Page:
Filipino Students Association

Student Organization Name: Filipino Students Association

Category of Group: Cultural

Founded: 1980 (unofficially); 2004 (officially)

Your Name: Kate F.

Your Hometown: Stamford, Connecticut

Your Year: Class of 2010

Your Position: Co-President (also: Co-Vice President [2008-2009], Secretary [2007-2008], and Regular Member [2006-2007])


It all started with two warm smiles and one bowl of dried mangoes in September 2006. Being the type of person with multiple interests, I was genuinely torn among several of the student organizations who had tables at the Student Activities Commission (SAC) Fair (now known simply as the Student Activities Fair). The Filipino Students Association was among the few that left a lasting impression by the time I stepped out of the recreation center because of those smiles–and, of course, those oh-so-delicious dried mangoes.


Joining the Filipino Students Association was already in my mind even before I stepped foot at Hopkins, since I was craving interaction with people my age who went through the same cultural experiences. I’m not saying that I wasn’t aware of my Filipino heritage when I started college; I definitely was! My Filipino immigrant parents had made sure of that; still, I didn’t meet many people my age of Filipino descent in southwestern Connecticut, where I was born and raised.


Nonetheless, I was hesitant to approach the FSA table at the SAC Fair. I thought that its members might look down on me: I was fluent only in English, I couldn’t name more than five Filipino celebrities on the spot if I was lucky, I couldn’t cook Filipino food (although I could eat it with gusto), and I couldn’t dance one Filipino folk dance. I couldn’t even dance hip-hop, which many Filipino-Americans in the U.S. dance well; I was a classical ballet dancer. When I started talking to two friendly upperclassmen who had a bowl of dried mangoes at the FSA table and encouraged me to sign up for the FSA mailing list, however, I had a feeling that my fears were unnecessary. I was correct.


Fast forward to the present, in which I’m now a second-semester senior at Hopkins. After that fateful event known as the SAC Fair, I became a very active member of FSA as a freshman, then a secretary as a sophomore, then a co-vice president as a junior, and now a co-president as a senior. I’ve also improved my understanding of Tagalog, I’ve become more aware of Filipino pop culture and current affairs, I’ve learned how to cook some Filipino dishes, and I’ve learned how to dance four Filipino folk dances (and choreographed routines in them).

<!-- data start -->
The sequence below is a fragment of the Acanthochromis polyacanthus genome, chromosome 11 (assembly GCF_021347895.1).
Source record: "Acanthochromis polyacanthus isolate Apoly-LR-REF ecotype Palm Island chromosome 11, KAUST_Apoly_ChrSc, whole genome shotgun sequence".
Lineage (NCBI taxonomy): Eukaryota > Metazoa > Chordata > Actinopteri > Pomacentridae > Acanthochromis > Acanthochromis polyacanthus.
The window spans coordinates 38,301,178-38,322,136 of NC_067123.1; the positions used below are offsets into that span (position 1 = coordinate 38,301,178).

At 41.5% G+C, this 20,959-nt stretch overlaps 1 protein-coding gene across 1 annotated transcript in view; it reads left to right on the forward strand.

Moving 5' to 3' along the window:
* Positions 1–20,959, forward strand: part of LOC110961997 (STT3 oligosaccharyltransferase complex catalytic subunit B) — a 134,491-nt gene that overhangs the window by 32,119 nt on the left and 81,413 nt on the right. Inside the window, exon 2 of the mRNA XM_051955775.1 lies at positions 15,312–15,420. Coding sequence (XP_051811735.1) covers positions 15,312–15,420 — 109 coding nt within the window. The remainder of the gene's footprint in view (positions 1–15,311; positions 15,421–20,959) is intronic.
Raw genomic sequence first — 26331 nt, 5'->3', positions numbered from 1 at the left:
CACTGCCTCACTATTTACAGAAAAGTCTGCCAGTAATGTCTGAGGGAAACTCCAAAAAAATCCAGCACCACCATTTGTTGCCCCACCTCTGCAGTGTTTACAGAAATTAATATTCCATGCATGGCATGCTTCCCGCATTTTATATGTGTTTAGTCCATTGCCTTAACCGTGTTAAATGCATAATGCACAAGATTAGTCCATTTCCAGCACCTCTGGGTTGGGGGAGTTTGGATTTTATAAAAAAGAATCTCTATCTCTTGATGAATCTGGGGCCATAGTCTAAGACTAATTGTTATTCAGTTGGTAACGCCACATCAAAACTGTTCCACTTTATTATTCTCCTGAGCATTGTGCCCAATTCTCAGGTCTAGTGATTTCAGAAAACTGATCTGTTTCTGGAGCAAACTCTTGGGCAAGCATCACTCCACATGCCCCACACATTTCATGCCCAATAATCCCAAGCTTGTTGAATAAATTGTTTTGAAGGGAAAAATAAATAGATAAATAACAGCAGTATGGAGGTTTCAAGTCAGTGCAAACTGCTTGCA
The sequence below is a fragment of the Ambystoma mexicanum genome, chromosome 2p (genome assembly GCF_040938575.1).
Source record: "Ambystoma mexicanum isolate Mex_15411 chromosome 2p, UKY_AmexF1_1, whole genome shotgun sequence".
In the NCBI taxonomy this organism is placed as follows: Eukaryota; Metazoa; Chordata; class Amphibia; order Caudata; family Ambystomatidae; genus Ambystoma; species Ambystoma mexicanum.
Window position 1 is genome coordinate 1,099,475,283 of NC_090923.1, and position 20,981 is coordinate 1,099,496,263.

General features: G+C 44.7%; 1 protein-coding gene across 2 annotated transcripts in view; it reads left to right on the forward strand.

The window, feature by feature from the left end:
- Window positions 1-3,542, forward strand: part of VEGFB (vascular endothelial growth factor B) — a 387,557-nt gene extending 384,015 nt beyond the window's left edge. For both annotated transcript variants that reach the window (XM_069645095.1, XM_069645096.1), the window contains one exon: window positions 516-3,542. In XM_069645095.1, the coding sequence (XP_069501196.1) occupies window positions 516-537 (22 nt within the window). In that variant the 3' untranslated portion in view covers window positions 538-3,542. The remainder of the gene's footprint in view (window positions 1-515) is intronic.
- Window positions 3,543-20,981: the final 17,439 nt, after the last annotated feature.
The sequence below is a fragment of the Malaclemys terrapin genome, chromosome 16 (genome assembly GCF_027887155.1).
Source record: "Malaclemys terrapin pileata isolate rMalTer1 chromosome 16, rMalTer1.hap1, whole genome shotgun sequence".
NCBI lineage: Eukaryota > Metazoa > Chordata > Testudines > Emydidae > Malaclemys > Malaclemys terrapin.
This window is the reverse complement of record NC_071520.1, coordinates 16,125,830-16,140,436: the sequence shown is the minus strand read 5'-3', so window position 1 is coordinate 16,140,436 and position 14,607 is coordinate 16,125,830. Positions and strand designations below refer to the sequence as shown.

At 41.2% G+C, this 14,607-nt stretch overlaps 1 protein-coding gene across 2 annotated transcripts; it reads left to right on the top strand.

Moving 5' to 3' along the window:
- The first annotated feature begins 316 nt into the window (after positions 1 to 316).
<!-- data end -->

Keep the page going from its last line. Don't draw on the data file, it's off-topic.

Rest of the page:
1. Why did you choose to become involved with this student organization? As previously mentioned, I joined FSA to interact with other people my age of Filipino descent; I also wanted to learn Filipino folk dances (especially the tinikling, in which two six-foot-long bamboo poles are clapped together and people jump in and out of them) and perhaps other aspects of Filipino culture of which I wasn’t aware before college.


2. What are the organization’s membership requirements? To be considered an official active member, we require that one attends at least two general body meetings a year. Our regular events include about one general body a month, about one social event a month, and numerous practices for events such as Culture Show in the fall and Filipino Cultural Night in the spring. Most of our active members participate in more regular events than just attending the general body meetings.


3. What special events has this organization hosted? Starting my freshman year (the 2006-2007 school year), the then-president and one of the other officers coordinated a “Filipino Cultural Night” event in which Filipino food was served and traditional Filipino songs and dances were performed. It’s become an annual event ever since, and we’ve been working on expanding the event ever year. During its first year, it was held in the fall, but now we hold it in the spring. FSA also regularly auditions for and performs in the Culture Show hosted by the Office of Multicultural Affairs. In the Fall 2009 semester, we also collaborated with TASA (the Taiwanese American Students Association) in organizing a fundraising banquet to raise funds for typhoon victims in the Philippines and Taiwan.


4. What makes your organization awesome? FSA is a very warm and welcoming group of people! The upperclassmen of FSA when I was a freshman made us feel very much at home, and all of us–upperclassmen and freshmen alike–bonded a lot that year. We’ve worked on doing the same thing the following years for every new batch of freshmen (and new upperclassmen members as well). You don’t even need to have a drop of Filipino blood to join FSA; we’ve had a number of non-Filipino members in the organization over the past few years. Really, all you need to do to join is show an interest in some aspect of Filipino culture and come to our events! We’ll welcome you with open arms.


5. What are some neat things about your organization (e.g., history, traditions, quirks, or prominent members)? Members come from all over the world! There are Filipino-Americans hailing from different parts of the United States, Filipinos who grew up in Manila and attended international schools there, Filipinos who grew up in parts of the Philippines that are very different from Manila, Filipinos who grew up in various countries abroad, non-Filipinos who grew up in the Philippines, and non-Filipinos who hail from different parts of the United States and other countries as well. People’s interests are varied as well–and not just in academics. We have a former wrestler, a former gymnast, a former professional body builder, a few dancers, a few a cappella singers, many people who could play at least one instrument…and more. Even though all of us have an interest in Filipino culture and many of us grew up in Filipino households, we’re still a diverse group in terms of what we enjoy doing.